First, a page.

“If this was someone first picked up by a liaison service, I don’t know if we would always have much insight into how they were treated or more importantly, how they might have expected to be treated,” said Michael Hayden, the CIA director at the end of the George W. Bush presidency who has taken to the news media this week to defend the CIA’s interrogations.
Al-Baluchi is not the only high-value detainee who gave up valuable information to foreign intelligence services before being sent to a CIA black site, according to the Senate report. Others include Majid Khan and Hassan Ghul, who were held by the Pakistanis. In both cases, the Senate report says or implies that they were questioned in a non-coercive manner, usually through interrogators pointing out inconsistencies in the suspect’s initial story or attempting to befriend the detainee and earn his trust. And both Khan and Ghul opened up in response to this non-coercive interrogation, according to the report.
This is not the case for others, however. Redha al-Najar, who became one of the CIA’s first high-value detainees, mentioned al-Kuwaiti first to Pakistani authorities when he was picked up in Karachi in 2002. The report does not say whether al-Najar’s interrogation was coercive. The report also mentions an unnamed associate of Ghul whom Pakistani authorities interrogated to learn Ghul’s location. The brother of another suspected al-Qaeda leader, known as Hambali, was also interrogated by the Pakistanis, and said to have given up a group of Malaysian and Indonesian students in Pakistan affiliated another terrorist group, Jemaah Islamiyah. In these cases, too, the report is silent on the manner in which they were interrogated.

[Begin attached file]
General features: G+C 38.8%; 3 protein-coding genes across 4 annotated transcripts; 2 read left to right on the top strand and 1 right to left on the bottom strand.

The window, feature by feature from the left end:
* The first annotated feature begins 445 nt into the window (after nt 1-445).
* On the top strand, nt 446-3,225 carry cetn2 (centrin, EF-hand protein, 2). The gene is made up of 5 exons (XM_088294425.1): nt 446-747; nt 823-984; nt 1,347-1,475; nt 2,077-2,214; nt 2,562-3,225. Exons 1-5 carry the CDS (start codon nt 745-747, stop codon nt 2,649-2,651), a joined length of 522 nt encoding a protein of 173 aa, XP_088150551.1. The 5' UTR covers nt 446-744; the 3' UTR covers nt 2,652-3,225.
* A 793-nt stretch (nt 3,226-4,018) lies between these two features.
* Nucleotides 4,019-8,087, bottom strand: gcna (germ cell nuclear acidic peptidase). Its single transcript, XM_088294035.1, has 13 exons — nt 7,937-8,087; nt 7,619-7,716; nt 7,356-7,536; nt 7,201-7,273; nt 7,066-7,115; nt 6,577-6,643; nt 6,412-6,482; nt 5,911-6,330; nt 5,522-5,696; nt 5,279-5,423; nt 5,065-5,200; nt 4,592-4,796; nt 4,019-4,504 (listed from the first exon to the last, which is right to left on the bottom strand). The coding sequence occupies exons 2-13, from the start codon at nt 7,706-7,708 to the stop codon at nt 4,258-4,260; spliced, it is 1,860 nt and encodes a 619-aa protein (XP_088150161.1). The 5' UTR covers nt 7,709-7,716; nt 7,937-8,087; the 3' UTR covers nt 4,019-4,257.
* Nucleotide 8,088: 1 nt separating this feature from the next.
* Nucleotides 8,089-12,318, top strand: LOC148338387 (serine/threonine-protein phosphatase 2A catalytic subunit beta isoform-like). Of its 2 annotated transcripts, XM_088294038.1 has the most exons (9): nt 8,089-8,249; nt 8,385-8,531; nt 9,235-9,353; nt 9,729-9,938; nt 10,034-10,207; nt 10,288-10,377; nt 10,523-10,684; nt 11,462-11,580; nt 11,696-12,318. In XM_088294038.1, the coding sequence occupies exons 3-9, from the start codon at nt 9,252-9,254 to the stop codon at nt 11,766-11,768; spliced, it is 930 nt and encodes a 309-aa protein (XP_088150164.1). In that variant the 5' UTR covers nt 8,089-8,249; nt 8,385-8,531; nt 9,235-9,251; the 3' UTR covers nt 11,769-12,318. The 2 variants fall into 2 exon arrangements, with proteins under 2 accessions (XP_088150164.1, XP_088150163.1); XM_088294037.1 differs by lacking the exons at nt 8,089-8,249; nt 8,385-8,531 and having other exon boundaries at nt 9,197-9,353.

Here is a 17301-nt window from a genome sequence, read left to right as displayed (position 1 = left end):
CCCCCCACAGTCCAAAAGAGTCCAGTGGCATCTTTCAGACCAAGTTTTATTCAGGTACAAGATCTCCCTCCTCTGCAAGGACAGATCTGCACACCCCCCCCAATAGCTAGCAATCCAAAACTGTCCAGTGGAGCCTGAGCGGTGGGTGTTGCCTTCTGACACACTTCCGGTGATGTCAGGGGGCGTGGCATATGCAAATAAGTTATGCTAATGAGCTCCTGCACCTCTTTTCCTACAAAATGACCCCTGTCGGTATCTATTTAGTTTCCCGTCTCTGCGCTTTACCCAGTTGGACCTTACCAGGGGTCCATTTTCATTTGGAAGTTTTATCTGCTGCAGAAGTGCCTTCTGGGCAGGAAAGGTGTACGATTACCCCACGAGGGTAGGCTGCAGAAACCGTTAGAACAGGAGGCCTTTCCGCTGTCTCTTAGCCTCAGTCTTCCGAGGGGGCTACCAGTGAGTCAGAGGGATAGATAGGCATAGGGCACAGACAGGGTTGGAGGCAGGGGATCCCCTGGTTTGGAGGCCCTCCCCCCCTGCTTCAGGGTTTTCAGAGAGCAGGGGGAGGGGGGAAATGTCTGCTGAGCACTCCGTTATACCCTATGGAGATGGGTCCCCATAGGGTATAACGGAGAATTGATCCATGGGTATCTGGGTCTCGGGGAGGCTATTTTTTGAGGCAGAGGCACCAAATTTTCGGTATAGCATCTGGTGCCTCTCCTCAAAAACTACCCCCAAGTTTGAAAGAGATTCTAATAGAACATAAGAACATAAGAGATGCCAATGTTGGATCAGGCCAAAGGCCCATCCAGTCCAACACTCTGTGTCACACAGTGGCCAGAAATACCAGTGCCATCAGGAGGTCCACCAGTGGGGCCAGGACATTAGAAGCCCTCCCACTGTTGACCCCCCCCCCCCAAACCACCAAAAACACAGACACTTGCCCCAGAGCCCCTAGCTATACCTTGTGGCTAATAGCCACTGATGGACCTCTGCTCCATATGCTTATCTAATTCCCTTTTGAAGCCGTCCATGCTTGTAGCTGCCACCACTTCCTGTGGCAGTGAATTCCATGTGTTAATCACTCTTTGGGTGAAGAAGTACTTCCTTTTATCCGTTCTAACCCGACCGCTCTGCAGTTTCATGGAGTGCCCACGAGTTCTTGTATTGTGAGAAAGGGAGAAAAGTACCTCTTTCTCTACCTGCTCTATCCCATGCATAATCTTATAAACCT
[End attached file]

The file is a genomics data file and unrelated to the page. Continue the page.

In the case of Ramzi bin al-Shibh, an al-Qaeda operative picked up by Pakistani authorities on Sept. 11, 2002, the report implies that harsh interrogation did produce valuable intelligence. Shortly after his arrest, the report says, the Pakistanis sent bin al-Shibh to a third foreign government. The report doesn’t name that country, but it has been reported bin al-Shibh was sent to a jail in Morocco. In early 2003, the Moroccans sent bin al-Shibh to a CIA black site. While he was in Moroccan custody, CIA headquarters at first was dubious of the intelligence taken from bin al-Shibh, but CIA officers on the ground said the bulk of his information was useful intelligence.
Indeed, the reporting from bin al-Shibh contributed to learning about al-Qaeda plots in the Arabian peninsula and against Heathrow Airport outside London, according to the Senate report. “Personnel at CIA Headquarters concluded in 2005 that the most significant intelligence derived from bin al-Shibh was obtained during his detention in foreign government custody, which was prior to his rendition to CIA custody and the use of the CIA's enhanced interrogation technique,” the report says.
Again, we don't know for certain what happened at that Moroccan site, but we have a pretty good idea. A U.S. federal appeals court in 2010 dismissed a lawsuit on behalf of some former CIA prisoners against a CIA contractor, Jeppesen Dataplan Inc., used to send prisoners to Morocco, among other foreign jails. The plaintiffs in the lawsuit allege the Moroccan authorities tortured detainees during interrogations.
If more information about bin al-Shibh’s interrogation comes to light, possibly in new lawsuits spurred by the release of the Senate report, the Democrats themselves may find that their report on CIA torture inadvertently makes the case that sometimes torture works, as long as it’s not the U.S. that’s doing the torturing.